While PC stands for "personal computer," the term can be a bit ambiguous. This is because Macintosh
computers are often contrasted with PCs, even though Macs are also technically PCs. However, Apple
itself has used the term "PC" to refer to Windows-based machines, as opposed to its own computers,
which are called "Macs." While the Mac/PC dilemma remains, PCs can always contrasted with other
types of computers, such as mainframes and server computers, such as Web servers and network file
servers. In other words, if you use a computer at home or at work, you can safely call it a PC.
PCI = Stands for "Peripheral Component Interconnect." It is a hardware bus designed by Intel and used
in both PCs and Macs. Most add-on cards such as SCSI, Firewire, and USB controllers, use a PCI
connection. Some graphics cards use PCI, but most new graphics cards connect to the AGP slot. PCI slots
are found in the back of your computer and are about 3.5" long and about 0.5" high. So before you go
buy that Firewire expansion card, make sure you have at least one PCI slot available.
PCI Express = First came PCI, then PCI-X, then PCI Express. PCI Express can be abbreviated as PCIe or,
less commonly and more confusingly, PCX. Unlike earlier PCI standards, PCI Express does not use a
parallel bus structure, but instead is a network of serial connections controlled by a hub on the
computer's motherboard. This enables PCI Express cards to run significantly faster than previous PCI
Because the PCI Express interface is a serial connection, it does not have a speed measured in
Megahertz, like PCI or PCI-X. Instead, its performance is measured in data throughput speeds, which are
several times faster than PCI-X. Furthermore, PCI Express is available in x1, x4, x8, and x16
implementations, which increases the bandwidth by the corresponding amount. However, larger
implementations require longer PCI Express slots. For example, a x4 slot is larger than a x1 slot and a x16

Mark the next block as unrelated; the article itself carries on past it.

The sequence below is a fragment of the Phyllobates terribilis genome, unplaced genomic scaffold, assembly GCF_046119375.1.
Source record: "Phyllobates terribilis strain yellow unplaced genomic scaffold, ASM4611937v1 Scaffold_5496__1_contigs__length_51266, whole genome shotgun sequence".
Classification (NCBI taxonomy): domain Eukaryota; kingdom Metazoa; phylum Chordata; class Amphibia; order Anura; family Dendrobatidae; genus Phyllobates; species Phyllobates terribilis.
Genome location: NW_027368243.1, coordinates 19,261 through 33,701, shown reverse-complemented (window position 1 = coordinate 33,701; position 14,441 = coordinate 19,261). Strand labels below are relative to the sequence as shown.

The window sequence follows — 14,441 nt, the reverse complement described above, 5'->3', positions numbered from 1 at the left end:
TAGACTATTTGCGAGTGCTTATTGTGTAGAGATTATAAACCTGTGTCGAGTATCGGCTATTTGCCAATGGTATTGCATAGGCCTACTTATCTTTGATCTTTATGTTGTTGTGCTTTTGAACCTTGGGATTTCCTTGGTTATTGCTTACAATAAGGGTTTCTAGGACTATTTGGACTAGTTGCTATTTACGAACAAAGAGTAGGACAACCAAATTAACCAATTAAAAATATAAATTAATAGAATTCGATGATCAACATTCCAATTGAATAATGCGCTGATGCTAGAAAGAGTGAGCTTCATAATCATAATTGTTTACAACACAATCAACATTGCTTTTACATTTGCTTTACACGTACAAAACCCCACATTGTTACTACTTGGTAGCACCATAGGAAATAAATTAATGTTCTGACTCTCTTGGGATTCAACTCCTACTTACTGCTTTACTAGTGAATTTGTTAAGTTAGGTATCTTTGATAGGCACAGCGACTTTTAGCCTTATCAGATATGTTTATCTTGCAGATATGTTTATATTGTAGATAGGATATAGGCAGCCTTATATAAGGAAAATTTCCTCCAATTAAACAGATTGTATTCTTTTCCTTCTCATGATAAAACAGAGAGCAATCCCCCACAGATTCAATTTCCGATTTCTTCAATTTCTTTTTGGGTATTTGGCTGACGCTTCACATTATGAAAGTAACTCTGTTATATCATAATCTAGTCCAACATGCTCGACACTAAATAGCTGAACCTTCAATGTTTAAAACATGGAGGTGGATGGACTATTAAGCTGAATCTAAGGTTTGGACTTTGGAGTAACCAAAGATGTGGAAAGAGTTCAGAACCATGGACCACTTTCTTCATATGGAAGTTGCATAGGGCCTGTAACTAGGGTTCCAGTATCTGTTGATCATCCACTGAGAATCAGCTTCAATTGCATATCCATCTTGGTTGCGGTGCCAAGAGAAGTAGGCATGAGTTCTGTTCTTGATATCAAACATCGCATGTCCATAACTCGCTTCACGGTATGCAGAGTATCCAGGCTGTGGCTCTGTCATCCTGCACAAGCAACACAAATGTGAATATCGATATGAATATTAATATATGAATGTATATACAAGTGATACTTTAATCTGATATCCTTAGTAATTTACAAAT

slot is larger than a x8 slot. A PCI Express card can be inserted in any slot that is large enough for it. For
example, a x8 card could be inserted into a x16 slot, but a not a x1 or x4 slot.
Since PCI Express connections can support such fast data transfer rates, they can be used to connect
high-speed devices such as Gigabit Ethernet cards and high-end video cards. For this reason, PCI Express
is expected to replace both PCI and AGP connections. Fortunately, PCI Express was designed to be
backwards compatible with both PCI hardware and software. However, to use a PCI Express card, your
computer must have at least one available PCI Express slot.
PCI-X = Stands for "Peripheral Component Interconnect Extended." Once again, "Ex" is abbreviated with
an "X" instead of an "E." Most desktop computers include one or more PCI slots for expanding the
computer's I/O capabilities. Common PCI cards include network cards, sound cards, and video cards. In
the early 1990s, when PCI was first introduced, the 66 MHz speed of PCI was more than sufficient for PCI
cards available at the time. However, a decade later, expansion cards supported much faster data
transfer rates and therefore became faster than the PCI bus would support. To prevent the interface
from becoming a bottleneck, PCI-X was introduced.
The first version of PCI-X supported data transfer rates of 133 MHz, which is more than twice as fast as
the original PCI standard. Then along came PCI-X 2.0, which can run at speeds of 266 or 533 MHz. These
speeds are fast enough to support Gigabit Ethernet cards and video capture devices without slowing
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them down. PCI-X cards can only be installed in PCI-X slots, but the slots themselves are backwards
compatible with PCI cards.
PCMCIA = Stands for "Personal Computer Memory Card International Association." It can also mean,